Wednesday, December 28, 2011

Year-end blog roundup

Batocchio at Vagabond Scholar has posted his annual list of Best Blog Posts of the Year (Chosen by the Bloggers Themselves). Batocchio’s list is a nice way of promoting small blogs (I’ve been getting a lot of new visitors today as a result of my own entry) and can lead you to some interesting finds.


Laura said...

So happy to have found this blog via Batocchio's roundup!

Forwarding this to a friend who was at her wits' end with a series of Silicon Valley schools -- the endless homework, the encouragement of conformity, the rampant eating disorders among tween "perfect" girls, the lack of *play* -- but she'll be enjoying this post from a distance. She eventually took the family back to their native Germany to escape the bewildering drudgery of American schools. She gave her resisting husband an ultimatum: We have to save our family. And they did.

Chris said...

Laura -- Thanks for commenting! I'm glad your friend found a place that was better for her kids -- what a shame it is that America isn't that place.

Dr. Pablito said...

Hey, me too. (uh, I mean, glad I found your blog via the "best-of" roundup). I appreciate thoughtful, interesting commentary on public education, and it seems that we are slowly seeing more national attention coming to these issues.

Chris said...

Thanks, Dr. Pablito. I hope you're right.

FedUpMom said...

Chris, congrats on being in the "best of" roundup!

Chris said...

Thanks, FedUpMom -- but, as I understand it, there's no selection process; everyone who submits an entry appears in the list.

Veteran Teacher said...

Hi Chris! Happy New Year! I came from the Blog Roundup as well. I am a public school teacher of 17 years. I have read many of your entries and while I find myself agreeing with much of what you say it also makes me sad to acknowledge that the profession I love has fallen so far. I have been a “teacher of the year” twice, I hold 2 MA’s and have completed the coursework for a PhD (never finished my dissertation) and I am actively seeking any way out of this profession I can find, much to my sorrow.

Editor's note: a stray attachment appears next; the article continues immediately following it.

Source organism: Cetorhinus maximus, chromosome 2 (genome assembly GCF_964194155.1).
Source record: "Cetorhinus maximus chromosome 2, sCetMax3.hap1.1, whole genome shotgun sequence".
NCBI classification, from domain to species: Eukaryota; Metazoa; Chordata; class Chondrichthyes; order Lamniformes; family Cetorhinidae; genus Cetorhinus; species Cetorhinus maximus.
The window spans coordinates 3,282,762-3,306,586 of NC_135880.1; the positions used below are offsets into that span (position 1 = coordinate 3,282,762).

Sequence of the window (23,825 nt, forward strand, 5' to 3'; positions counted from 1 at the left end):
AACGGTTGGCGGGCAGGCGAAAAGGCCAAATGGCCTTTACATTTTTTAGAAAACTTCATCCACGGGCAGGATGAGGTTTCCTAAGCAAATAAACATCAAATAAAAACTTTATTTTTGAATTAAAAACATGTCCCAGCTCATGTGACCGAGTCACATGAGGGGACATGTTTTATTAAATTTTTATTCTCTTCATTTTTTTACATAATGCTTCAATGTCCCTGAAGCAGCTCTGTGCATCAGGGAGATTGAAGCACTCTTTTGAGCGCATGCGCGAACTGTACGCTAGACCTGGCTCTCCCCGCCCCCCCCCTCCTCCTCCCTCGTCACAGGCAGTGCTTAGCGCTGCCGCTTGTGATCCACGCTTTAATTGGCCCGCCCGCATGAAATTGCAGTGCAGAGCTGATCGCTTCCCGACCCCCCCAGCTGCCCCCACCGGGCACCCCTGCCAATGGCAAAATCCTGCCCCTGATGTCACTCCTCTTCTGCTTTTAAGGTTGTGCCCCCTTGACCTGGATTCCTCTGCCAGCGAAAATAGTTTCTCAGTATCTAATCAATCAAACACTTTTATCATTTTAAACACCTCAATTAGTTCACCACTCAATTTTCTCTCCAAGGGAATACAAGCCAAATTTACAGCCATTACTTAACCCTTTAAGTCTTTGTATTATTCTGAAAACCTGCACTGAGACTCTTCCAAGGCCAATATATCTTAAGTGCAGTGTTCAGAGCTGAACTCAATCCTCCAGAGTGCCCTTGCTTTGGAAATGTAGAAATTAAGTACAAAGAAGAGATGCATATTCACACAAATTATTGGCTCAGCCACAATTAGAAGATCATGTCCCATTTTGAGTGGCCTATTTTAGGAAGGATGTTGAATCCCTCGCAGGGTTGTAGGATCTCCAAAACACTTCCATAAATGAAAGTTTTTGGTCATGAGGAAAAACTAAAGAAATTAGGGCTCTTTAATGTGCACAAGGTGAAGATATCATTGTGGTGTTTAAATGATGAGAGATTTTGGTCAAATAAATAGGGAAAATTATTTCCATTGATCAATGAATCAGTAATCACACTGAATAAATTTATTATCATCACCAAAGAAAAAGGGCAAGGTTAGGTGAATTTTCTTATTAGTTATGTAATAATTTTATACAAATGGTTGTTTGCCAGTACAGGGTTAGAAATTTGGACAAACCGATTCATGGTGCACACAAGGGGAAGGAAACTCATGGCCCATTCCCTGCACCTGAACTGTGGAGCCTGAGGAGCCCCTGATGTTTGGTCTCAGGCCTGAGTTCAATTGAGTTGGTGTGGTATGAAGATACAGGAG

I have always taught in Title I schools by choice (high percentage of Free/Reduced Lunch students) because i became a teacher in order to make a difference. We have so few choices these days regarding teaching and learning that my job has become untenable. PBIS is not a choice -- we were forced to implement it by our state DOE. Everything you say is true. I do what I can to subvert the negative, authoritarian message in my own classroom but I am swimming against the tide.

There seem to be 2 kinds of employees in the school system now: those, like me, who see the emperor has no clothes and do what little we can to mitigate against the most egregious policies and those who unquestioningly accept everything that comes down the pipes from above because “we have no choice”. The latter types become the cheerleaders and advocates, not because they believe in what they are doing, but because they see it as not making waves and possibly leading to personal reward no matter the consequences on the children.

I am seeking Montessori certification to see if I can possibly salvage my love of teaching and to stay in this profession. I am at an age that changing professions carries much risk and angst but I can no longer participate in a system that violates my most basic beliefs about child development and learning.

Keep up the good work and always encourage other parents to increase their awareness and participation. I never thought I would feel that public education in the USA was a bad thing but I’m to that point now and I wonder, sadly, if it wouldn’t be better to scrap the current system entirely due to entrenched corruption and the near impossibility of extricating political and financial influences that have actively worked to destroy a once pretty-good institution.

Chris said...

Veteran Teacher -- Thanks for commenting! My guess is that there are a lot of people like you out there. You're probably right about there being two kinds of school employees, but on the whole I think teachers are keeping some humanity in a system that seems determined to become less and less humane. Still, it can't be an easy role to play. It's also true that the teachers who are less bothered by the trends in education are the ones who are most likely to stick it out, so it's harder and harder to be optimistic about the future.

Once in a while I take a look at my site stats, and I can see what search terms have led people to this blog. One of the search strings that pops up regularly (and leads people to this post) is "I don't want to be a teacher anymore."